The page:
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RuBoy69 It is basically a volt meter. The different lights turn on when it detects different voltages (the item description lists the lights and voltage ranges) across the terminals (marked "+" and "-" on the board). To add this to a completed circuit or project,,, just have a small line from the positive of your battery and one from your negative side, and send it to this device. It just needs to detect the voltage-- you cannot pass voltage through it to power your device, if that makes sense.

2018-05-25 04:17:17 Helpful (0)
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Q: Can this be used with a Li-ion battery too ?

Asked by Axolotroll on 2018-01-12 10:00:42

RuBoy69 Yes. Li-Po and Li-ion cells have the same voltage ranges and charge/discharge characteristics. You can also use the same chargers, as long as you have the same number of cells and the correct "nominal" voltages.

2018-05-25 04:01:23 Helpful (0)
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RuBoy69 The description is assuming you are wiring in a series (the S stands for Series). If you have a combination series/parallel, it is different. If you have 6 cells and you measure 12v, then use the 3S model, because your nominal voltage is going to be 11.1v. 12 volts is normal, so don't worry- your voltage will range from ~10v-12.6v. You simply have 2 3S banks in parallel, so use the 3S version.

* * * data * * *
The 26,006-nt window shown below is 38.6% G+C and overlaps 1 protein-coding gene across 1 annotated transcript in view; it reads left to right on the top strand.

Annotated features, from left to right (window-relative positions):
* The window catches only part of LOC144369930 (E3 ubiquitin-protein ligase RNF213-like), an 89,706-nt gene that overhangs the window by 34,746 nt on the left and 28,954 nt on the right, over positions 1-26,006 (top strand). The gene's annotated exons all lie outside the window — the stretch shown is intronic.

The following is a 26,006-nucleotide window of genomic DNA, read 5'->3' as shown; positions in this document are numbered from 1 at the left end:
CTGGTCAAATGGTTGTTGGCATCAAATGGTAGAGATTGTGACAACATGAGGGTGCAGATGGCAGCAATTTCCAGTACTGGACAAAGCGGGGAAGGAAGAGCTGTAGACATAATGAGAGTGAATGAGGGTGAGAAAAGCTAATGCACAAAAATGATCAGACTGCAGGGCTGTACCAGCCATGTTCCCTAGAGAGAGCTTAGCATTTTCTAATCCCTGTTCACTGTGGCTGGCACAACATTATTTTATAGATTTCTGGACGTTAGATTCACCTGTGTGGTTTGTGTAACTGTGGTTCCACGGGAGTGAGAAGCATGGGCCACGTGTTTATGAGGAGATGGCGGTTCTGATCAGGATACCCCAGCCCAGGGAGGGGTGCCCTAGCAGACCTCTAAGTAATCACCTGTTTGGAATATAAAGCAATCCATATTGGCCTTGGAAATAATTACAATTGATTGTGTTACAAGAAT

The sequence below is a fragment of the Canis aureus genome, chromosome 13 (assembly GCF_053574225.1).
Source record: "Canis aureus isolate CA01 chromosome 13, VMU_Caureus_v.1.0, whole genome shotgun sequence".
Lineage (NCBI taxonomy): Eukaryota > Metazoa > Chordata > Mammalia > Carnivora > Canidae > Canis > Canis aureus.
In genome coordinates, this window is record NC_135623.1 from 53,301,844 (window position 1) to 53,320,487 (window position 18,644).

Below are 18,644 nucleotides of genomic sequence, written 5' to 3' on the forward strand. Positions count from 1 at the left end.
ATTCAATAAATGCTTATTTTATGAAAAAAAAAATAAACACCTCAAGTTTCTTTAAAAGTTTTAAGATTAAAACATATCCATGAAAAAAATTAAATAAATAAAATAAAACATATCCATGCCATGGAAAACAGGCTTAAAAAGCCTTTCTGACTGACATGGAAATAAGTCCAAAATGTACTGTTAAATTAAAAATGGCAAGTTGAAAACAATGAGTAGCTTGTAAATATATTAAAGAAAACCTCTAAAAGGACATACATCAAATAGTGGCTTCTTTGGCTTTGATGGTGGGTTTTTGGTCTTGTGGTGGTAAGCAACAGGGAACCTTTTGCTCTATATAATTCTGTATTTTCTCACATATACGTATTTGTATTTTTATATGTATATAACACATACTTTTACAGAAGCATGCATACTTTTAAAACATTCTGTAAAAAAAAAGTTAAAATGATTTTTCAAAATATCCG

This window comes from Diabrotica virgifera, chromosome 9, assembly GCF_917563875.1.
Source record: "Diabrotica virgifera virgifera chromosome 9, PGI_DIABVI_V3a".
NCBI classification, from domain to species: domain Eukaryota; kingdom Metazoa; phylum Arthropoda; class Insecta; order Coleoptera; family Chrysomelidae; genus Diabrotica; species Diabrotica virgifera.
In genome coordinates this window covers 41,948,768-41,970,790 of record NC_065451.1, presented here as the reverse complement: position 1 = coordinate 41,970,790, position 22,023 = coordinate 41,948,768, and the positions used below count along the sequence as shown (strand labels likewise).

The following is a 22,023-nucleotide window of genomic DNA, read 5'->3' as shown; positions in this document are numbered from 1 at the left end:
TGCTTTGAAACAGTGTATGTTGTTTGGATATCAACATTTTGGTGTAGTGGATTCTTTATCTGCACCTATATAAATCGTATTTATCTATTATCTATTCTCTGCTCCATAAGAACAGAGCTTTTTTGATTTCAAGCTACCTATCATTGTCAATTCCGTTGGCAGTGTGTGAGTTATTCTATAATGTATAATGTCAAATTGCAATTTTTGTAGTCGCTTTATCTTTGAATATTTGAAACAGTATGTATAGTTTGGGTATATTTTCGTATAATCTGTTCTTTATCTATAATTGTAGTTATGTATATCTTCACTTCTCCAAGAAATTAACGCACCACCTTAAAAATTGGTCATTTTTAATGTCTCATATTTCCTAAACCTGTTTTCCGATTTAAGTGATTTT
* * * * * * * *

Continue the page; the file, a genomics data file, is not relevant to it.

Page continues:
2018-05-25 03:57:39 Helpful (0)
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Q: Which model should I use for a 3.6V NCR18650B Battery?

Asked by Simonv92 on 2018-02-13 06:40:17

RuBoy69 For any single 18650 battery (including yours) or most LiPo batteries, use S1. Use S2, S3, and S4 for 2, 3, and 4 cells in series, respectively. If they are in parallel, just use the one for that nominal voltage (S1=3.7, S2-7.4, and so on).

2018-05-25 03:49:44 Helpful (0)
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